Performing Arts Center and Wangari Mathaii Building-LEED Gold Certified
The 1,000-seat Soka Performing Arts Center and adjacent academic building Wangari Maathai Hall received Leadership in Energy and Environmental Design (LEED) Gold Certification. These two buildings opened in September 2011 and were constructed to meet energy-efficient and eco-friendly standards. “Soka University is proud to accept this LEED Gold Certification,” noted SUA President Dr. Daniel Habuki. “One of our university principles is to ‘Foster leaders for the creative coexistence of nature and humanity.’ -- so we asked our architects and contractor to do their best to make these buildings as environmentally sensitive as possible.”
Designed to truly reflect the university's commitment to sustainability, both buildings have been built to high LEED standards and feature vegetated green roofs. Photo voltaic cells on the Soka Performing Arts Center roof generate approximately 15% of the facility's electrical needs. See our Soka Performing Arts Center Fact Sheet and solar generation statistics below!
“The Soka University project team was focused on sustainability from day one and worked hard to make this goal a reality,” explained McCarthy Executive Vice President Mark Mardock. “We are proud to have been involved in producing this high performance facility that will sustain our environment and serve the Orange County community for years to come.”
Designed by Zimmer Gunsul Frasca Architects LLP of Los Angeles, the new buildings were built with a combination of structural concrete and structural steel frame. The buildings’ exteriors feature smooth plaster walls, travertine stone bands, aluminum curtain walls, clear glass glazing and clay tile and green roofs that provide insulation and help absorb rain water.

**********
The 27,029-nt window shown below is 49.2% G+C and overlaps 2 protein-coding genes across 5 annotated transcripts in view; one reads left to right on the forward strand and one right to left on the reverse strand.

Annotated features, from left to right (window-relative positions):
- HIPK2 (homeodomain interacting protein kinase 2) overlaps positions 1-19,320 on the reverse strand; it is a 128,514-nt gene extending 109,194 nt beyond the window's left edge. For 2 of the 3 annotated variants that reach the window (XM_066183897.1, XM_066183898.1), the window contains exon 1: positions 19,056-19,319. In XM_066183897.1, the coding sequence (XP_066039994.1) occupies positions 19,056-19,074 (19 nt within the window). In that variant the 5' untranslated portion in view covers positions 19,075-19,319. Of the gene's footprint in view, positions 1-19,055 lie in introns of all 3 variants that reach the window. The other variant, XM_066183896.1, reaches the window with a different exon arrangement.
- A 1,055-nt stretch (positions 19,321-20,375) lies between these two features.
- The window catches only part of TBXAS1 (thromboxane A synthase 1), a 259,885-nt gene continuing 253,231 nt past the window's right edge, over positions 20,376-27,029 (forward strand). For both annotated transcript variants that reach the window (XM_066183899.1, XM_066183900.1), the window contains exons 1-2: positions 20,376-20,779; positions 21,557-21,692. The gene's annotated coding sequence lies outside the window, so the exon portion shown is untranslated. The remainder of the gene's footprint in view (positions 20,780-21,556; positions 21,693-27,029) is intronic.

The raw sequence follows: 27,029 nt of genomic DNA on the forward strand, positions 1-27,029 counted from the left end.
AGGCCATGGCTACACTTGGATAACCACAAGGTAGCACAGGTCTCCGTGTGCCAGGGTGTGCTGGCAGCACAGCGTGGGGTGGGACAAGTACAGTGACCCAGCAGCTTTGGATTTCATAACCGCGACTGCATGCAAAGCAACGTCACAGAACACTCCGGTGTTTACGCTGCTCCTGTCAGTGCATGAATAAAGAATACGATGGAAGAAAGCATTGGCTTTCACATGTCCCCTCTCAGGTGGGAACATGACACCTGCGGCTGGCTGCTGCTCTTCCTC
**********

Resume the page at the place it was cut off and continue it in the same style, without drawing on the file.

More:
The project’s design and construction team pursued United States Green Building Council’s (USGBC) Leadership in Energy & Environmental Design (LEED) Certification for the buildings. In order to achieve the Gold LEED rating, McCarthy used sustainable construction methods throughout the project, including minimizing unrecyclable construction waste, maintaining proper indoor air quality and ensuring that the subcontractors install the specified green materials. The design of these two buildings incorporates numerous sustainable and energy efficiency solutions. The academic building features operable windows, displacement ventilation and a green roof. The Soka Performing Arts Center’s green roof and sunshade structure surrounding the lobby use photovoltaic (solar) panels, and a bioswale help manage storm water runoff. McCarthy used building materials made from recycled content that were locally extracted, processed and regionally manufactured. Additionally, Forest Stewardship Council (FSC) certified wood and low emitting adhesives, sealants, paints, carpets and composite wood products were incorporated in both structures.
Performing Arts Center SUSTAINABLE DESIGN ACHIEVEMENTS
- The buildings are anticipated to consume about 28 percent less energy than if it had been built to conventional building codes.
- To that end, photovoltaic panels located along a top row of external sunshades for the Center’s main lobby and on the Concert Hall’s roof will generate an estimated 15 percent of the energy the facility uses. The fixed sunshades are designed to reduce heat gain in the main lobby yet permit visibility.
- The facility also employs an array of water-saving features, such as low-flow water fixtures and high-efficiency instantaneous gas water heaters. The latter units heat water only when called for, and save energy in areas like theater support spaces that are used only in conjunction with performances. The project is expected to use 45 percent less water than a conventionally designed building.
- The project’s vegetated green roof atop both the Performing Arts Center and the Black Box Theater portion of Wangari Maathai Hall helps to manage and treat storm water runoff, as will a manmade swale behind the project’s academic spaces. Light-colored paving and roofing materials also reduce the urban heat island effect.
- In addition, building materials include recycled content, and 75 percent of the project’s construction waste was recycled. The project also is using certified wood and low-VOC adhesives, sealants, paints, carpet and composite wood products.